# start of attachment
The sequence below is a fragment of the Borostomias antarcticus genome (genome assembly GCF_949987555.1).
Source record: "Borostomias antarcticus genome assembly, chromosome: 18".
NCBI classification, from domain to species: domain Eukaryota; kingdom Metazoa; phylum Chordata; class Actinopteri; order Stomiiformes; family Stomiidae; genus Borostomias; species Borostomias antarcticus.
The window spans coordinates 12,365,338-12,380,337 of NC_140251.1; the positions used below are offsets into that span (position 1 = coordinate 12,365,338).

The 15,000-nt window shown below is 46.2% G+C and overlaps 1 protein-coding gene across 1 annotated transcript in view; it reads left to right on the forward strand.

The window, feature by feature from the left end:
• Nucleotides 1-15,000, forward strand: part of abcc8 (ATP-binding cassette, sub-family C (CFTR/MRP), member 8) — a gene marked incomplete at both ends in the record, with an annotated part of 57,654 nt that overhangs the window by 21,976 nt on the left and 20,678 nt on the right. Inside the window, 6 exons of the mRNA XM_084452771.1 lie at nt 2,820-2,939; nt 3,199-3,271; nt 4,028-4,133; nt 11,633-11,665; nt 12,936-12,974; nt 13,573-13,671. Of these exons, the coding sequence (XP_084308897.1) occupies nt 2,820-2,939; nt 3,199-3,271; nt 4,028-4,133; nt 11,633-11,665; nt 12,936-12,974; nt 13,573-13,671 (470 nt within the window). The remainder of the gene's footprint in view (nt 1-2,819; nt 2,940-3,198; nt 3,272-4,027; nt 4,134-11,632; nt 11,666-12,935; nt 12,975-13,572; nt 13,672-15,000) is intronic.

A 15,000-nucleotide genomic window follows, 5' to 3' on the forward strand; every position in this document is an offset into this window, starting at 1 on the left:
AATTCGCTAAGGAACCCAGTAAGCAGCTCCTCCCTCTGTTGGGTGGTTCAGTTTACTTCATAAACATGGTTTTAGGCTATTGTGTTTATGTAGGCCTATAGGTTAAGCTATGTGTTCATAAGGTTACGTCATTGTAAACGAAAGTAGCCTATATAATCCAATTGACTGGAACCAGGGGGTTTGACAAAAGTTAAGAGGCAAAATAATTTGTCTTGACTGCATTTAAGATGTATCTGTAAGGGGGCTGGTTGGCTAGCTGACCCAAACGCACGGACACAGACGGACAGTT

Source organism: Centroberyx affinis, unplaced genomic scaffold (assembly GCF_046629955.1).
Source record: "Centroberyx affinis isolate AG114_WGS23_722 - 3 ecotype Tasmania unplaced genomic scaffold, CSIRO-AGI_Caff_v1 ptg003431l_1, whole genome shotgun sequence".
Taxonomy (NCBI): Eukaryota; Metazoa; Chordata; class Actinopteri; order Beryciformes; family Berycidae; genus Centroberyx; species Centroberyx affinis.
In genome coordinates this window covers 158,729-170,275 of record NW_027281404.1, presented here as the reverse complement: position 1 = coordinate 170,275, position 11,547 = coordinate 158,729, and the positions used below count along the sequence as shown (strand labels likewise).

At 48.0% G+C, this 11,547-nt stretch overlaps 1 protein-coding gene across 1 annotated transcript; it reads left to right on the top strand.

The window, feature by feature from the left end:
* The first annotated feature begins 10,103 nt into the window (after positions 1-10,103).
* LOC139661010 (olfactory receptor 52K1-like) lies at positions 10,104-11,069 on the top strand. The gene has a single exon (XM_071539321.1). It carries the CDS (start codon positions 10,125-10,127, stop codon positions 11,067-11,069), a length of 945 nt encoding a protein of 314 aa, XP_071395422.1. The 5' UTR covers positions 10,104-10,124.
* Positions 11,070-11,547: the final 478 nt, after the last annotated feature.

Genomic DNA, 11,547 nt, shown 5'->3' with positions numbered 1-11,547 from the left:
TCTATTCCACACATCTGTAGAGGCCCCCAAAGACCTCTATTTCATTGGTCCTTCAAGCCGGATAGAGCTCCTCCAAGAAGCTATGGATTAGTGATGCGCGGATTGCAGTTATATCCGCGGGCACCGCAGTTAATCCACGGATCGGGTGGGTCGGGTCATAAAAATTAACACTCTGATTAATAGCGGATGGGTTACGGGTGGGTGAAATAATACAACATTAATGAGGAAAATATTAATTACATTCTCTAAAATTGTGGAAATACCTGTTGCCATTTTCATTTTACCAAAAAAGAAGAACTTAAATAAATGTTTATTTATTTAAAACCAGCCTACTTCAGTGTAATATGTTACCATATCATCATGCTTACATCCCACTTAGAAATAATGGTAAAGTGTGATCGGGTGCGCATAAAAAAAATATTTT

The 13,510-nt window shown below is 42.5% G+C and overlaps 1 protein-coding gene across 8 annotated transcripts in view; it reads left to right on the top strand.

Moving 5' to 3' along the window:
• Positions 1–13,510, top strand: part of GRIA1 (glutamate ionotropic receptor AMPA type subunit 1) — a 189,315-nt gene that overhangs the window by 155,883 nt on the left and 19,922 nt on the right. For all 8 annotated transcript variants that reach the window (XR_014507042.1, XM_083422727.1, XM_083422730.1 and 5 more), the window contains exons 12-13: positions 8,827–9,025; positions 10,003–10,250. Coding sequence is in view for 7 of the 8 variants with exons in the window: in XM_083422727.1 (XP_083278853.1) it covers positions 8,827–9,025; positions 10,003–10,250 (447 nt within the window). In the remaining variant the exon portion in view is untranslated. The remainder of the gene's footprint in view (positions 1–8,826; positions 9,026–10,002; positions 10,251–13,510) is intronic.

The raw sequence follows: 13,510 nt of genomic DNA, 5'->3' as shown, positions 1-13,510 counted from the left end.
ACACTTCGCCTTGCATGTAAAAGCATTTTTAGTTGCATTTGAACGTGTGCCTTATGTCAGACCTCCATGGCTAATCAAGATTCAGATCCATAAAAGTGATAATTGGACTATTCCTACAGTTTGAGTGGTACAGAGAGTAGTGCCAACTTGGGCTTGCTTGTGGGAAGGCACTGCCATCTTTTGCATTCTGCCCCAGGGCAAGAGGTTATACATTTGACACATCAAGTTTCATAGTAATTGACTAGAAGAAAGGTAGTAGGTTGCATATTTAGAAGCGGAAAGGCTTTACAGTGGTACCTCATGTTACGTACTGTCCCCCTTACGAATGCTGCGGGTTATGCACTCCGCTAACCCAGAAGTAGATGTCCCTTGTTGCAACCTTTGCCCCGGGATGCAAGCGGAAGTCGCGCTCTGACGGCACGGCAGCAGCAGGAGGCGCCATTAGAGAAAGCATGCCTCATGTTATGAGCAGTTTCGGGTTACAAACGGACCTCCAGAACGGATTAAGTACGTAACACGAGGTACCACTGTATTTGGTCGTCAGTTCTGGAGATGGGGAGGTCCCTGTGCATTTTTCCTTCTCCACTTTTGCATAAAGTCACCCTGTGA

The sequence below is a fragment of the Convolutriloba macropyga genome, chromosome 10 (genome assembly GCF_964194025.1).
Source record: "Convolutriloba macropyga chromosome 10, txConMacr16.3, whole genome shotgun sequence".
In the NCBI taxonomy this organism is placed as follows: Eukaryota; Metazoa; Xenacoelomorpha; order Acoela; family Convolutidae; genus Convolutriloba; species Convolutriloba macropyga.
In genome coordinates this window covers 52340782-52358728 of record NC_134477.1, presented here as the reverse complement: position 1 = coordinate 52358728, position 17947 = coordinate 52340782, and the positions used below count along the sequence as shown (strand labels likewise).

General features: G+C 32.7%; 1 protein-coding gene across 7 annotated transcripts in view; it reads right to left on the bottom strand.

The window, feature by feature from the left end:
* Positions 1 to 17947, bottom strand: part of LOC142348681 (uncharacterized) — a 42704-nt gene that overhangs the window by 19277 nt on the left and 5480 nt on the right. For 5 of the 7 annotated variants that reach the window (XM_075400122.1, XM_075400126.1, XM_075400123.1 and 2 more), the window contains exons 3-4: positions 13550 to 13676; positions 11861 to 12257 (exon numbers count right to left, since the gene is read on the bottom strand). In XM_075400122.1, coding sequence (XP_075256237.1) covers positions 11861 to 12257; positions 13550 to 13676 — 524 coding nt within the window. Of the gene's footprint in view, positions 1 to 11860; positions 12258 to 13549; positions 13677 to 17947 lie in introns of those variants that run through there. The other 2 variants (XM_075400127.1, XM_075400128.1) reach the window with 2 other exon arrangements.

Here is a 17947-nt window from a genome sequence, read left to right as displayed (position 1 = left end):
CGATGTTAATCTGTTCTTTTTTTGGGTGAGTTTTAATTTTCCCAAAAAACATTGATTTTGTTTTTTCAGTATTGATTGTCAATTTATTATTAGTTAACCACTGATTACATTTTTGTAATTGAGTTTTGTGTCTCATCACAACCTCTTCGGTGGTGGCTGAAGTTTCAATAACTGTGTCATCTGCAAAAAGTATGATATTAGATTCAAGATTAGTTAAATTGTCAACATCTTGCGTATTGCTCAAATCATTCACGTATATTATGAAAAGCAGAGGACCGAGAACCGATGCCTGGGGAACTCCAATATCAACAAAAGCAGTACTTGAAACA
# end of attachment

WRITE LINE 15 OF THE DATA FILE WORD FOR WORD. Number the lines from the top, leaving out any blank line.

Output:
The window, feature by feature from the left end: